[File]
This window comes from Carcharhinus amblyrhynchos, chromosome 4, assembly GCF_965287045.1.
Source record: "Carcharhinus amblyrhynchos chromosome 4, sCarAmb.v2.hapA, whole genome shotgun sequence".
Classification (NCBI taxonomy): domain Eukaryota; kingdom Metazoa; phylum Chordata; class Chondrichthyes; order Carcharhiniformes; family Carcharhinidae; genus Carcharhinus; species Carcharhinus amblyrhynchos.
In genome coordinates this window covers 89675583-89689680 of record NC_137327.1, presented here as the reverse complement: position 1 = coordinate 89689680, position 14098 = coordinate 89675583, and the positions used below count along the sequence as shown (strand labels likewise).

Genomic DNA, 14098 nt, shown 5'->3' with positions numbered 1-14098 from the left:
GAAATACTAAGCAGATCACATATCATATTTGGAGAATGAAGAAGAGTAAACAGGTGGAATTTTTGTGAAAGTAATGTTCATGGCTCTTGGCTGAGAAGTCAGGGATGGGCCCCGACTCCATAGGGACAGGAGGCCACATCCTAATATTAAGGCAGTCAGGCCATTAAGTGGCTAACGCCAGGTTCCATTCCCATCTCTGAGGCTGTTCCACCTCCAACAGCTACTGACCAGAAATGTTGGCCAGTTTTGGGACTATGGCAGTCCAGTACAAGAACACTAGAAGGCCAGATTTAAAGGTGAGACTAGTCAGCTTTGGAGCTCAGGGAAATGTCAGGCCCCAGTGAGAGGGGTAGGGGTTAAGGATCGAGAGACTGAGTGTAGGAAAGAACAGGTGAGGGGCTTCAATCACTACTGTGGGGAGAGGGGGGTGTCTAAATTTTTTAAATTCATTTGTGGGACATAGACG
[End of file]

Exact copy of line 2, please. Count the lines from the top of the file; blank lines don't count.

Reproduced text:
Source record: "Carcharhinus amblyrhynchos chromosome 4, sCarAmb.v2.hapA, whole genome shotgun sequence".